Last week I saw something that reminded me of a small, neurotic Chihuahua that was on the verge of wetting itself over something trivial – like maybe a curious Siamese kitten that carefully approached the pathetic, self-absorbed dog. Instead of putting on a bold face, this Chihuahua averted its shifty gaze, left and right, as it attempted to instill fear in the rest of the dogs around it.
I’m referring, of course, to Nancy Pelosi’s ridiculous attempt to scare us into believing that any rhetoric that does not agree with Obama’s policies are dangerous, hate-filled and racially motivated.
Thankfully, President Obama stepped up and acknowledged that this “anti-Obama movement” has nothing to do with his race and instead is centered largely on a debate that has been around since the founding of the United States, which asks just how large a role government should play in the daily lives of citizens.
Nancy Pelosi is the instigator of a kind of fear-mongering that the United States hasn’t seen since the height of the Cold War. George W. Bush left us in a paranoid state that leads us to think that terrorists could be anywhere, especially airports, and that it is our civic duty to inform officials of suspicious behavior.
Now, Pelosi and other “progressive” liberals are espousing the idea that the only people we really need to fear are other Americans. This sort of view is extremely infantile. It’s like the Red Scare in the 1950’s. Not only has Obama’s administration asked us to report those who oppose his health care reform, they are suggesting that our neighbors are potentially dangerous, right-wing extremists.
And maybe you, as the typical college student, haven’t heard of this, but according to a MIAC (Missouri Information Analysis Center) report distributed to police officers in Missouri, if you’re Libertarian, have a U.S. flag or are anything but left-of-center, you are deemed a domestic terrorist. This sort of behavior and suspicion reeks of a New Red Scare, heralded by Nancy Pelosi and other liberals, which Obama has failed to suppress.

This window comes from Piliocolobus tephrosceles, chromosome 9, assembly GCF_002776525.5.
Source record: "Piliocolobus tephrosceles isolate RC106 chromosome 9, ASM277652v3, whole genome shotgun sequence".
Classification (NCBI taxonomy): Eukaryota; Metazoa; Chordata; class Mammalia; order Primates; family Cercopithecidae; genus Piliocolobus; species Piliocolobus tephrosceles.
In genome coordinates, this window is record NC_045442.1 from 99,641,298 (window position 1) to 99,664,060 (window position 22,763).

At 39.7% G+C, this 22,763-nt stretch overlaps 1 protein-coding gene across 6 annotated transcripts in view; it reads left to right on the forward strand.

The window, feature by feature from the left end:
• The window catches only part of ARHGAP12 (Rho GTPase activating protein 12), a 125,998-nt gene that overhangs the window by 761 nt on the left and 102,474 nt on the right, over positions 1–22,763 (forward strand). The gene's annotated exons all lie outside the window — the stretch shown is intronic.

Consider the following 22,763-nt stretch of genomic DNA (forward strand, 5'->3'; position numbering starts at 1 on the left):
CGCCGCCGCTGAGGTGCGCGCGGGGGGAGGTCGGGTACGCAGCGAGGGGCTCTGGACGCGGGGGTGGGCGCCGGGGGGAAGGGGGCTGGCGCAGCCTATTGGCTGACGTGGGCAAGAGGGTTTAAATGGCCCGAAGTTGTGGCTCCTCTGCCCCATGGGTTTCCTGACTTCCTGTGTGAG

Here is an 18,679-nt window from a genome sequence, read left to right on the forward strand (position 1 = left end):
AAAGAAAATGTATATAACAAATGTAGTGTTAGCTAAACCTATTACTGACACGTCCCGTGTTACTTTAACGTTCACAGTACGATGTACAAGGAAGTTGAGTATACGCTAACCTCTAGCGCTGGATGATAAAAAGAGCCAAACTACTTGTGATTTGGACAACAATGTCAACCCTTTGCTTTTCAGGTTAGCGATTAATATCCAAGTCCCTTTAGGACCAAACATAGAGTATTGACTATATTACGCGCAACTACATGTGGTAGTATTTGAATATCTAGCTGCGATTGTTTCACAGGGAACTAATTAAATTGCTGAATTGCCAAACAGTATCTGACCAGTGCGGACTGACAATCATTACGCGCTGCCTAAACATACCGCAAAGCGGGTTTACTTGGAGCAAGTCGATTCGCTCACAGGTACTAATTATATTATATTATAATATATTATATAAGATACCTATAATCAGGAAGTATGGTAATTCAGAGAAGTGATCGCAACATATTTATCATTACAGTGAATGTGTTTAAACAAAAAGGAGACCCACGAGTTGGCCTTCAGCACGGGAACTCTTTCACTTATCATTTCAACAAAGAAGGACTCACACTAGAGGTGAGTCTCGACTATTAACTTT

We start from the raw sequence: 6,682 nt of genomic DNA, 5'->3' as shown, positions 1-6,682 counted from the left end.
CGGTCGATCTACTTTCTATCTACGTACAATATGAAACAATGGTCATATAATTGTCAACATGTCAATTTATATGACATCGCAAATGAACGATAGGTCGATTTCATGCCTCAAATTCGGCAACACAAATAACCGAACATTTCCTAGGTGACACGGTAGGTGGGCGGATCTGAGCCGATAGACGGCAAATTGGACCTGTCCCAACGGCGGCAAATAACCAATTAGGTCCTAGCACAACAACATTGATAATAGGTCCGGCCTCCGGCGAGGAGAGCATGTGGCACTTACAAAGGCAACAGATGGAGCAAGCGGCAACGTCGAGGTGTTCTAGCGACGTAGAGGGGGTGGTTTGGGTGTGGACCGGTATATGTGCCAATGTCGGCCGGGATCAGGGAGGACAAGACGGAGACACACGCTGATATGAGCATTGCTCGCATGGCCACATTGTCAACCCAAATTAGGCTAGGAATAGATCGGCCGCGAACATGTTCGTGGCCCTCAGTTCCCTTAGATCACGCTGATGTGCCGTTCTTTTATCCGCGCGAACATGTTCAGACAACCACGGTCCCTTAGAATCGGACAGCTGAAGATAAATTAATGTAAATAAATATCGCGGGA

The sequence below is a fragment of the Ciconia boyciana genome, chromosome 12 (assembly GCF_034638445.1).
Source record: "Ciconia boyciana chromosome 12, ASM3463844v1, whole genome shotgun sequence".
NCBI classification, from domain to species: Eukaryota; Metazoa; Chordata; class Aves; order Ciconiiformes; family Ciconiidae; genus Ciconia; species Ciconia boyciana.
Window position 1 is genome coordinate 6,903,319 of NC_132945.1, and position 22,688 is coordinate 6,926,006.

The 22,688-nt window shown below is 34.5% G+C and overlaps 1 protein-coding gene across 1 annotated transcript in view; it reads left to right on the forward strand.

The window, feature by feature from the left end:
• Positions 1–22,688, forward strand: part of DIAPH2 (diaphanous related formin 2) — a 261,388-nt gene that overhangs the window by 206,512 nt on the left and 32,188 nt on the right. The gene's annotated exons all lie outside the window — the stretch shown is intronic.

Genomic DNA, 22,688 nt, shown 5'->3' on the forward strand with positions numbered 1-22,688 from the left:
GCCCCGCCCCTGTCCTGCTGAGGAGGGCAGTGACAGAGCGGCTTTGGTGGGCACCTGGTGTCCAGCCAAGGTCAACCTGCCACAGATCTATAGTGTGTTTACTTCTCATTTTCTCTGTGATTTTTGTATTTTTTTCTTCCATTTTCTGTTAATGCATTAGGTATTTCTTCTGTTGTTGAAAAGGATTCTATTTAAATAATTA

Pelosi suggests that violence may spread due to a lack of understanding and racial motivation. Her attempt to appear frightened and sorrowful should prove nothing except that she is willing to exhibit whichever emotions suit her agenda best. And her agenda right now is quelling any civil insurrection that may be at her doorstep.
Besides, there are plenty of reasons to dislike Obama. From his numerous broken promises (“Sunlight before Signing,” new American jobs tax credit, no jobs for lobbyists, bring troops home in 16 months, $4,000 college credit, just to name a few) to his excessive spending ($787 billion more in our ever-increasing debt) to his attempt to socialize America (also known as health care reform) and his constant appearances in the media, which serve as a constant reminder that he is but a celebrity acting as a politician, we can determine that he is simply a terrible president.
And you’ll note that none of those reasons are based on the fact that he is half-white and half-black. You’ll also note that none of those reasons can be disputed.
Despite my feelings about Obama, I did like his message to students in schools, and I did appreciate his non-racial approach to his opposition. In these, he has done something the majority of Republicans and conservatives have failed to do since his inauguration – take the high ground and judge somebody based only on their irresponsible policies, rather than their party affiliation.
As far as Pelosi is concerned, I am waiting for the day that the fear-mongering, hate-filled, shifty-eyed woman’s term has ended. She is the epitome of everything that is wrong in America, and her portrayal of a false sense of fear is nothing but misleading and downright chilling.
What can you as a responsible, educated, young college-attendee do? Start paying attention. Don’t vote for people who won’t listen to you and don’t vote for anyone who makes many promises – chances are, they won’t be able to keep them, and you’ll get nothing but lies from them and those in office who support him or her.
Josh Phillips is a senior business administration major. His column appears Tuesdays in the Collegian. Letters and feedback can be sent to firstname.lastname@example.org.